I met Timothy Lee Simpkins in 2015, awaiting my own sentencing in county. At the time, we were both were going through an intense period of uncertainty about the future. We connected over the serious amount of time we were both going to be doing, and we ended up serving our time in the same institution, Eastern Oregon Correctional Institution. I’ve remained loosely connected to Lee over the years and have witnessed a transformation in him that is profound. Recently, I asked Lee to tell me about his experience.
Lee started his journey with visual art in 2015 when he realized his dream of becoming a musician was going to be put on hold for about ten years. Prior to his incarceration, Lee wrote, recorded and performed music. Spoken word and rap were how he expressed himself. “The first time I performed I was 15 in Berkeley California. I performed at a Cal State open-mic rap concert. I was so nervous getting up there on that stage, but after that first time, I was cool. I found out that the performance space was my natural habitat,” Lee said. He performed a few more times in Portland and Battleground Washington before being incarcerated.
Avenues for healthy self-expression became limited once incarcerated. Lee began searching for a new form of self-expression. He was looking for something productive to do that could have a positive impact on his environment. That’s when he picked up a graphite pencil and started drawing.
Lee primarily uses graphite and colored pencils, the tools most artists in prison are limited to. He has developed his own unique style and process and classifies his style as “smooth”. He uses a blank piece of paper to sketch out an idea. Once he has his concept and rough draft nailed down, he starts outlining the art on a separate piece of paper. When the lines are laid, he applies color to the piece. Lee acknowledges that most artists apply color and shading from lightest to darkest. He does the opposite, first laying the darkest colors and shadings on the paper, and then working his way towards the light. Every artist has their own style and inclinations; working from dark to light felt more intuitive to Lee. “You just have to follow your heart, there isn’t just one way to do art,” Lee explained. There is a metaphor in the way that he approaches his art, from dark to light. “You start from within the dark and work your way out to the light with art, with personal development,” Lee explained.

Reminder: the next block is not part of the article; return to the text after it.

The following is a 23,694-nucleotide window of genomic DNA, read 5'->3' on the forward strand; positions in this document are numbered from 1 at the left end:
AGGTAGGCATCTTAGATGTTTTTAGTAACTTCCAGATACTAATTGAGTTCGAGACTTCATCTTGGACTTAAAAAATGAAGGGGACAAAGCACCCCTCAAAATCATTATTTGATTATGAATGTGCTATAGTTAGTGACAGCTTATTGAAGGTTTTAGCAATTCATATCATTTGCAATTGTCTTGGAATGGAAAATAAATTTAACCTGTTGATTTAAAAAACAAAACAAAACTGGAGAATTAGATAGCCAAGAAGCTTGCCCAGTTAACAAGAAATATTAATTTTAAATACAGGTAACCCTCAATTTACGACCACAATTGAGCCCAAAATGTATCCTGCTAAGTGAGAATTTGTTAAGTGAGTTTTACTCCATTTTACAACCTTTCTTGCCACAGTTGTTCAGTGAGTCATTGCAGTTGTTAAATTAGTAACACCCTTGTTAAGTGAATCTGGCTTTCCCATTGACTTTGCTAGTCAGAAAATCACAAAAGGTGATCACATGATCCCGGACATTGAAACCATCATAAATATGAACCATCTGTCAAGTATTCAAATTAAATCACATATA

As he began expressing himself through his drawings, he realized what he expressed on paper became a direct reflection of his internal condition. As a musician he understood very well that “from the overflow of the heart, the mouth speaks,” he said.
Lee understood the power of words. But in prison he began understanding the same concept in multiple contexts. He realized that from the overflow of the heart, people create all sorts of different things. “We are all artists,” Lee said. “Some of us just aren’t aware of our creation. Life is a canvas for you to paint what you want.” Lee notes that it is important to be aware of what you are painting. “What do you want to paint? What do you want your life to look like?” he asked.
It took Lee about five years to start noticing the depth of his introspection through art. He began maturing in ways that he credits almost entirely to his journey with art. “Art has made me a more self-aware individual and I am a lot more patient than I was before I was incarcerated,” Lee said. His process of internal exploration and growth made him realize he no longer wanted to live in a paradigm of chaos and uncertainty, as he did before his incarceration. Lee’s art made him realize he wants “a life of peace and love,” a life full of meaning.
Lee looks forward to experimenting with new mediums of art upon release. He dabbled in acrylic on canvas before and he would like to dive back into exploring that style. He expressed interest in working with oil paints as well. He believes the smoothness of blending with oil paints would help support his current style. He is excited to have access to better tools and products, helping to speed up and refine his process.
Providing financial security for himself and his family is a top priority for Lee. “If done right, the average tattoo artist makes between $50 and $100 an hour, as much as or more than a journeyperson or tradesperson.” He said that he is essentially killing three birds with one stone, “expressing myself in a productive way, helping people become aware that everyone has a ‘life-canvas’ of their own, and learning a skill that will make a transition from prison to society as smooth as possible.”
Written by Patrick Gazeley-Romney